Ever since he grabbed his first ATP point in August 2012, Alexander Zverev has been the most prominent player of his generation and it didn't take him long to outplay the much older rivals and continue his charge through the ATP rankings. Sascha made the name for himself in 2014 when he won Braunschweig Challenger and reached the semi-final of the ATP 500 event in Hamburg as the 17-year-old, entering the Top 80 in 2015 and claiming his maiden ATP title in St.
Petersburg in 2016 as the first teenager with an ATP crown since Marin Cilic in August 2008. With no intentions of slowing down, Zverev clinched 55 wins and five ATP titles in 2017, including two Masters 1000 crowns, in what has been one of the best seasons for the U20 players in the last 15 years.
From outside the Top 20, Sascha forged his way towards the Top 3 and he closed the season ranked 4th, the youngest player in that group since Novak Djokovic in 2007 despite a poor run after Montreal! The start of 2018 was not that good as well, claiming just eight wins before Miami where he reached the much-needed final to take his season in the right direction.
Sascha was one of the players to beat on clay, winning Munich and Madrid (one of the most dominant Masters 1000 displays since 1990) and reaching the final in Rome and the quarter-final at Roland Garros, his first at Majors in a career.
The German defended the title in Washington but he lost the ground after that, failing to reach the final in the next seven events and seeking the best possible result at the ATP Finals. With the proper corrections in his game, Zverev went on to win the title as the first U21 player since Novak Djokovic in 2008, overcoming Juan Martin del Potro to finish the second consecutive season in the Top 4 as the sixth-youngest player since the start of the rankings in 1973! The young German is the 13th player who managed to achieve this before turning 23, joining multiple Grand Slam winners and some of the biggest names of our sport in the last 45 years.
Andy Murray did that at the age of 22 in 2009 and Novak was a little bit more advanced, wrapping up 2007 and 2008 in the elite group behind Federer and Nadal, just a month younger than what Zverev will be at the end of this season.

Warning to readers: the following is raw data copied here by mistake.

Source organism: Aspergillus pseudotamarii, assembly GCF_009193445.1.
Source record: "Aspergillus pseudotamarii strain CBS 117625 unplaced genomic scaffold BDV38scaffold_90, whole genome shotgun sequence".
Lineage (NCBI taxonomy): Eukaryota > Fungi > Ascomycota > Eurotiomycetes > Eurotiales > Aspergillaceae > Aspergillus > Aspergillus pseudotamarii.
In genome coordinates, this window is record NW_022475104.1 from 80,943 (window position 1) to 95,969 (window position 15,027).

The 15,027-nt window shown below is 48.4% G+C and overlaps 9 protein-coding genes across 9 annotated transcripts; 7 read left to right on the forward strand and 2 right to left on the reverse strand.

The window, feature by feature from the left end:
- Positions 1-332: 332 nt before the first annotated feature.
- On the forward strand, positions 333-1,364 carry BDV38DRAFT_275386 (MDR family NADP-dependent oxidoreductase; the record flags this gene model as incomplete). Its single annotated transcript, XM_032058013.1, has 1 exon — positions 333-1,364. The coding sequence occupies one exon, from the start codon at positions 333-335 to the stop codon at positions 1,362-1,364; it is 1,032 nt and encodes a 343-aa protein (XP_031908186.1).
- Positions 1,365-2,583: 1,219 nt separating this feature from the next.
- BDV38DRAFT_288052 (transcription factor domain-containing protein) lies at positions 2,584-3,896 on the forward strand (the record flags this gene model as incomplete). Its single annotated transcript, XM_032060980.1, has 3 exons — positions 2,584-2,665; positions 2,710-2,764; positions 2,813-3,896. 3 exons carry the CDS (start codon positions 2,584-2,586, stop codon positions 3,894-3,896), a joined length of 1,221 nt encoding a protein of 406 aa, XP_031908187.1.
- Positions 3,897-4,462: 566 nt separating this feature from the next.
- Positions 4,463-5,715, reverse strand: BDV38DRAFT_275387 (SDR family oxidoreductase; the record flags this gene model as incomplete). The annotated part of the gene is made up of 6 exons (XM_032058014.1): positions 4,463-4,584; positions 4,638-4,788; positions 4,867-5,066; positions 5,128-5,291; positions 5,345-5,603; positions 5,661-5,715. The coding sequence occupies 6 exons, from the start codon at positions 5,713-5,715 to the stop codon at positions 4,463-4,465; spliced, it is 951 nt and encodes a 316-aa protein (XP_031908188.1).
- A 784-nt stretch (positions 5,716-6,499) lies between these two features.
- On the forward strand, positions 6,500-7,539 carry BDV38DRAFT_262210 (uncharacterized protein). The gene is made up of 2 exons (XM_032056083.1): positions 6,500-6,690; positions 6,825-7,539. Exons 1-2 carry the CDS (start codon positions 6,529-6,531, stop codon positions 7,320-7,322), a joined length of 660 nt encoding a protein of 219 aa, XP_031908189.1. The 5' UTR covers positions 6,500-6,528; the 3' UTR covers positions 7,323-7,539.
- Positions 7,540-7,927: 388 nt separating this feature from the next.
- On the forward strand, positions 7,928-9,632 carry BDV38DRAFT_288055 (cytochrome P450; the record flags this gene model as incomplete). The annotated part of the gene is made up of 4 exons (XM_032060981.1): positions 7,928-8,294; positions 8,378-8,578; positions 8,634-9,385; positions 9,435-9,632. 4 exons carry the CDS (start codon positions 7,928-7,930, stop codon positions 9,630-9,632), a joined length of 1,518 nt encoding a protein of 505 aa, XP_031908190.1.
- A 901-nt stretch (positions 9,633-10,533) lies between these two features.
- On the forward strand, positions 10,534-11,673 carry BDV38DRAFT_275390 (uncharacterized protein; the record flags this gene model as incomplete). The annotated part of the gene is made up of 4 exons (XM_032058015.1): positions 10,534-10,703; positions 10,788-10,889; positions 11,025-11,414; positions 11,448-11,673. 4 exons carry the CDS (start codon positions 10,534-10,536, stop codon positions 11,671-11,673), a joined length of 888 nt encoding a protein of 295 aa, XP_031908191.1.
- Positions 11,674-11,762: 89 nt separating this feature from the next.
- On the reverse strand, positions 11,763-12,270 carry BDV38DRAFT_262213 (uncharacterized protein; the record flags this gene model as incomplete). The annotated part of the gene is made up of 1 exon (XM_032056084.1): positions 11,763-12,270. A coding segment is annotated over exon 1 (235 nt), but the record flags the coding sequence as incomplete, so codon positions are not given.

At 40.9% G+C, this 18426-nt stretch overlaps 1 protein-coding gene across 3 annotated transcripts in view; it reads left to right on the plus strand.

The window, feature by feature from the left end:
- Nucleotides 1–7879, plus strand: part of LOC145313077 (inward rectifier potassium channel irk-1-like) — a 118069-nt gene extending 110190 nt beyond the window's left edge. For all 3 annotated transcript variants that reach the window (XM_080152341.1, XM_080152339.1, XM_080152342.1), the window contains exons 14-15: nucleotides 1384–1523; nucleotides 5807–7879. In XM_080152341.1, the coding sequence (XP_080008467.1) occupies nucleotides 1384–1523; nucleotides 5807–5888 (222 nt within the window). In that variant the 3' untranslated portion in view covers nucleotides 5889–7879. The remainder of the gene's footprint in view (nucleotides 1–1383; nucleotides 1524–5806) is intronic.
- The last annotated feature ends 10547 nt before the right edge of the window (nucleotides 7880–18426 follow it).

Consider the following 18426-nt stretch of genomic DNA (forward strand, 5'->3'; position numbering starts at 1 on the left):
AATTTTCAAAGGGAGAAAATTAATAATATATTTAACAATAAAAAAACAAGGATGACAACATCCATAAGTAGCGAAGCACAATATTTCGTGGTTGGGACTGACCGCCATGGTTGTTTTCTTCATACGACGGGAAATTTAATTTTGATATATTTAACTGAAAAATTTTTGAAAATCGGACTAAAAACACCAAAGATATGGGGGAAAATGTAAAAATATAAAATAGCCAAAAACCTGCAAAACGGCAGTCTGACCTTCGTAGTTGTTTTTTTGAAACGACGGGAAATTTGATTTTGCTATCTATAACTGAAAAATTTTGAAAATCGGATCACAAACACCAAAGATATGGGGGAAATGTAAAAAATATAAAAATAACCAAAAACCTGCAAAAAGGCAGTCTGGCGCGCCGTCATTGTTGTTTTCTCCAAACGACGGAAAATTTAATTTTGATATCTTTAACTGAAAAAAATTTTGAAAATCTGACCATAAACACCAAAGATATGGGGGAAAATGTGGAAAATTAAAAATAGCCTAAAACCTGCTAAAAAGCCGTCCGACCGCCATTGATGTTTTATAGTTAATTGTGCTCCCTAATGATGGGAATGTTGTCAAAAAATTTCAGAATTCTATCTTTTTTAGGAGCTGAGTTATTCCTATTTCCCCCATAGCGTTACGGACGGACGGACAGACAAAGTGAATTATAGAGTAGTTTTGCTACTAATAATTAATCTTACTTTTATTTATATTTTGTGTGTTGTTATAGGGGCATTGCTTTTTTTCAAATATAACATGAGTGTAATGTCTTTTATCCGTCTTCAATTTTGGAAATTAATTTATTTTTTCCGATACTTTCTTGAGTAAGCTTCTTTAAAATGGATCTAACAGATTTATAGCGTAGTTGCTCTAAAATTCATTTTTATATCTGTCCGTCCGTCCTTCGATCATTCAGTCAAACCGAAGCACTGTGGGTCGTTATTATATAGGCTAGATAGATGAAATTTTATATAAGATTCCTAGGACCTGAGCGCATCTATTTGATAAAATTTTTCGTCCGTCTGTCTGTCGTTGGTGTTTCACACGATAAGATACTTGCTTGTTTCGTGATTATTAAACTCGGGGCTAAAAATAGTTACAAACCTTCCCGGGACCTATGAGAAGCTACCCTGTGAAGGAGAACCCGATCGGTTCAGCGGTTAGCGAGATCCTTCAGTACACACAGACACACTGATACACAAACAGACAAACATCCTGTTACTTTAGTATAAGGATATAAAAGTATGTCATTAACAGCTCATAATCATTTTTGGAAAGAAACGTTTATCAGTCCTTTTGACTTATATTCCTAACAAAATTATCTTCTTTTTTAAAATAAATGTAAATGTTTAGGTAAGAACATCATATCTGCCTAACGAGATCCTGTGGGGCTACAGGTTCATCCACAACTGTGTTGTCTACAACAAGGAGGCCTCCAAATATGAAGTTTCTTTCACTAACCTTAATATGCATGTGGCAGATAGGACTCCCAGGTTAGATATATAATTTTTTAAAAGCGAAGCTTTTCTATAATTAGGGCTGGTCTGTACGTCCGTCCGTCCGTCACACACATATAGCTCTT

Rafa has earned his place on the list in 2006 and at the age of 22 he already had four consecutive Top 4 finishes, something that will stay out of reach for probably every youngster in the next couple of decades. In the last 25 years, the only players who were capable of accomplishing this feat are Lleyton Hewitt, Andy Roddick, Rafael Nadal, Novak Djokovic, Andy Murray and Alexander Zverev, which speaks for itself about the level of this achievement from the Hamburg native.
Jim Courier and Pete Sampras entered the list in the early 90's at the age of 22 and it was Mats Wilander who joined the party with rock solid 1983 and 1984 seasons, finishing inside the Top 4 at the age of 20 as the last player before Rafael Nadal.
Zverev's coach Ivan Lendl was already among the best players in the world in 1981 and 1982 and it was his great rival John McEnroe who finished inside the Top 4 in 1978 and 1979, with two great seasons behind him already before turning 21.
Jimmy Connors was the first player to achieve this at the dawn of the ATP rankings in 1973 and 1974 and he was followed by incredible Bjorn Borg who is the only player who earned the place on the list as a teenager, conquering 13 ATP titles in 1974 and 1975 to establish himself as the next youngest in the world in those years. The youngest players who finished inside the Top 4 in two consecutive seasons:
Jimmy Connors - 22 (1973-74)
Bjorn Borg - 19 (1974-75)
John McEnroe - 20 (1978-79)
Ivan Lendl - 22 (1981-82)
Mats Wilander - 20 (1983-84)
Jim Courier - 22 (1991-92)
Pete Sampras - 22 (1992-93)
Lleyton Hewitt - 21 (2001-02)
Andy Roddick - 22 (2003-04)
Rafael Nadal - 20 (2005-06)
Novak Djokovic - 21 (2007-08)
Andy Murray - 22 (2008-09)
Alexander Zverev - 21 (2017-18)